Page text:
In addition to the observation of recognised corporate governance principles, the NSTA expects that all licensees will observe the specific governance requirements detailed in the Guidance. This covers five key areas:

  1. Purpose and Leadership, Board Composition and Director Responsibilities: in addition to satisfying all statutory directors’ duties, Relevant Boards are expected to have appropriate senior level knowledge and experience of: (i) offshore upstream operations, (ii) the specific requirements and challenges of the UKCS and (iii) all aspects of the NSTA Strategy (including the net zero target). Relevant Boards must also ensure compliance with NSTA requirement in relation to the fitness of persons who exercise control over a licensee and include an experienced Consultative Committee of Accountancy Bodies (or equivalent) qualified officer who has responsibility for the internal control, risk management and integrity of financial statements. Details of the NSTA’s general approach to assessing the ‘fitness’ of licensees, Directors of licensees, and individuals involved in the management of licensees, and of those who control licensees were published in December 2021 and can be found here.

  2. Delivery of Licence Commitments and the NSTA Strategy: the NSTA expects the Relevant Board to promote the long-term success of the licensee in the UKCS by identifying opportunities for the creation and preservation of value and the establishment of systems of oversight to identify and mitigate risks. While this might be considered a normal requirement of all boards and encompassed by most corporate codes, the NSTA goes on to state that consideration should be given to the indirect financial risks to third parties (including joint venture partners, investors, users of shared infrastructure and suppliers) when taking decisions in relation to the allocation of financial resources and the acquisition or disposal of licences. This may be viewed as a reaction to recent events in the UKCS involving default by recent entrants which has caused considerable work for, and inconvenience to, affected third parties. Relevant Boards should also adopt a prudent approach to dividends or other capital distributions taking into account the highly cyclical nature of the industry.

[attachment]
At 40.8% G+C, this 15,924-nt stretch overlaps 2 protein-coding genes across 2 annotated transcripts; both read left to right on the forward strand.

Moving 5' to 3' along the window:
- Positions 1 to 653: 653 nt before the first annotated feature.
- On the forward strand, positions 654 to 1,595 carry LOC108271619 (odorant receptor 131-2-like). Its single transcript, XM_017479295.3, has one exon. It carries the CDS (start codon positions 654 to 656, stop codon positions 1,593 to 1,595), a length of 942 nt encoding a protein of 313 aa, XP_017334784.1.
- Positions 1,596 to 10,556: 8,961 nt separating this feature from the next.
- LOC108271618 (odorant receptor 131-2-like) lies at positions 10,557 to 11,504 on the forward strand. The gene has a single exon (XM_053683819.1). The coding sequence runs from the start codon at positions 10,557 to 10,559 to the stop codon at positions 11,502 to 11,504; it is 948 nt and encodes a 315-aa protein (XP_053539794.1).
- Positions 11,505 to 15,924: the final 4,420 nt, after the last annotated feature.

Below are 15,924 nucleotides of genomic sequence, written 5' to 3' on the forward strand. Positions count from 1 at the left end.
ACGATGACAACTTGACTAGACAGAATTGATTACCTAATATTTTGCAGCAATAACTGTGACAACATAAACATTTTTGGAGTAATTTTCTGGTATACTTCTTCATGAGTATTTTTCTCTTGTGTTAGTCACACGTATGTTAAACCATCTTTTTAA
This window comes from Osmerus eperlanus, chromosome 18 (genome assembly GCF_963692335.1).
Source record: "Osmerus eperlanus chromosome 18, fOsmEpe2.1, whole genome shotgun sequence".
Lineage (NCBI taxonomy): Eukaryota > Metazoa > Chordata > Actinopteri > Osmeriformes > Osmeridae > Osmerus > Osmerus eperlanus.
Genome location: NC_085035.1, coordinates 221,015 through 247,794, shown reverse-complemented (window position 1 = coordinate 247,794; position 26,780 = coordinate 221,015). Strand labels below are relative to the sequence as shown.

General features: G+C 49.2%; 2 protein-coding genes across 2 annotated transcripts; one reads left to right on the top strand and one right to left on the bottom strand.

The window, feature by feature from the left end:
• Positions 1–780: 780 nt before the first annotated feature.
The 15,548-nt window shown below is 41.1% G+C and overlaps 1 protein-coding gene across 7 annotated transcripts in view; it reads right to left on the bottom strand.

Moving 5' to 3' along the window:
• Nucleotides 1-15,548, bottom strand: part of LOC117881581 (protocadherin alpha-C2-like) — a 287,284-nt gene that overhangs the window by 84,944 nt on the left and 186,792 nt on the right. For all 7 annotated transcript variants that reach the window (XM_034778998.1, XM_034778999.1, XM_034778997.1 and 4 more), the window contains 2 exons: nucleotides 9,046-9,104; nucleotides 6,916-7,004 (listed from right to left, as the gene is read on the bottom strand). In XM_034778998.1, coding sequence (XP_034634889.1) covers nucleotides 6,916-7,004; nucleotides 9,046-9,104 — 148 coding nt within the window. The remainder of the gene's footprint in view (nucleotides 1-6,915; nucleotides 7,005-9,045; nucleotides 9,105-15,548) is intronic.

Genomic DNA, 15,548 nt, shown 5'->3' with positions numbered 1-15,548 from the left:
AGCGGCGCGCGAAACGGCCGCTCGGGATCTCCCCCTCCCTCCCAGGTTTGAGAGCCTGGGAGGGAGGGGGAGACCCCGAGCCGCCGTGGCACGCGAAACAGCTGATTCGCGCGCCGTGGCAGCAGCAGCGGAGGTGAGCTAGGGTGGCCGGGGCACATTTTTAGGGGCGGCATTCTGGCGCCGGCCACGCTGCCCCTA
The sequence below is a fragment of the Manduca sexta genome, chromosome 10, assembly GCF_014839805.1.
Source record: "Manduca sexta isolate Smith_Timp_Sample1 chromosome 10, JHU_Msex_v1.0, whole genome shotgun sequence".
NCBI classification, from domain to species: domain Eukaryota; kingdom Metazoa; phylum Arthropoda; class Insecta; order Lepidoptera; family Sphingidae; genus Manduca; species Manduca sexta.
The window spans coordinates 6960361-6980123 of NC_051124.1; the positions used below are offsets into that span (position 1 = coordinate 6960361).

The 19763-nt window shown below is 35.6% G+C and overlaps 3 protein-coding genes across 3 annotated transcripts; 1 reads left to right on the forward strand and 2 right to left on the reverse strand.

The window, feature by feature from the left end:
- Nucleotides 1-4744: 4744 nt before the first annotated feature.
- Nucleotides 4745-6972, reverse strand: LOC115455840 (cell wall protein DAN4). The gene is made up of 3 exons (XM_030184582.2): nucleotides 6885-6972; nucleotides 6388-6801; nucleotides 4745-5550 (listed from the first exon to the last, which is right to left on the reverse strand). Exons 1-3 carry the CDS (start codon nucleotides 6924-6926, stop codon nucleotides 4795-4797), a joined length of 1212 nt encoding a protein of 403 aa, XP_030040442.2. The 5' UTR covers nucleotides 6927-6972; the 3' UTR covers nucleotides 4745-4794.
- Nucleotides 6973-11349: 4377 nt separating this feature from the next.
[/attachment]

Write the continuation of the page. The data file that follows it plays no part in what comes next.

3. Audit, Risk, Internal Control and Reporting: the Relevant Board must ensure compliance with all applicable financial accounting principles as set out by the International Financial Reporting Standards (“IFRS”) and the International Accounting Standards Board (“IASB”). This includes compliance with regard to the disclosure of contingent assets, liabilities and provisions. The Relevant Board should have a clear understanding of a licensee’s internal controls, accountability and responsibilities. Again, similar principles would be found in most corporate codes. A number of licensees will already be complying with the principals of the IFRS and IASB.

  4. Environmental Governance Principles: the NSTA Strategy places an obligation on licensees to assist the Secretary of State in meeting the net zero target by 2050 and requires them to develop and maintain good Environmental, Social and Governance (“ESG”) practices in their operations. Relevant Boards should therefore establish and embed a culture of greenhouse gas reductions in the operations of licensees. In this regard, the licensee’s performance should be measured, reported and tracked against UK Government targets and industry standards.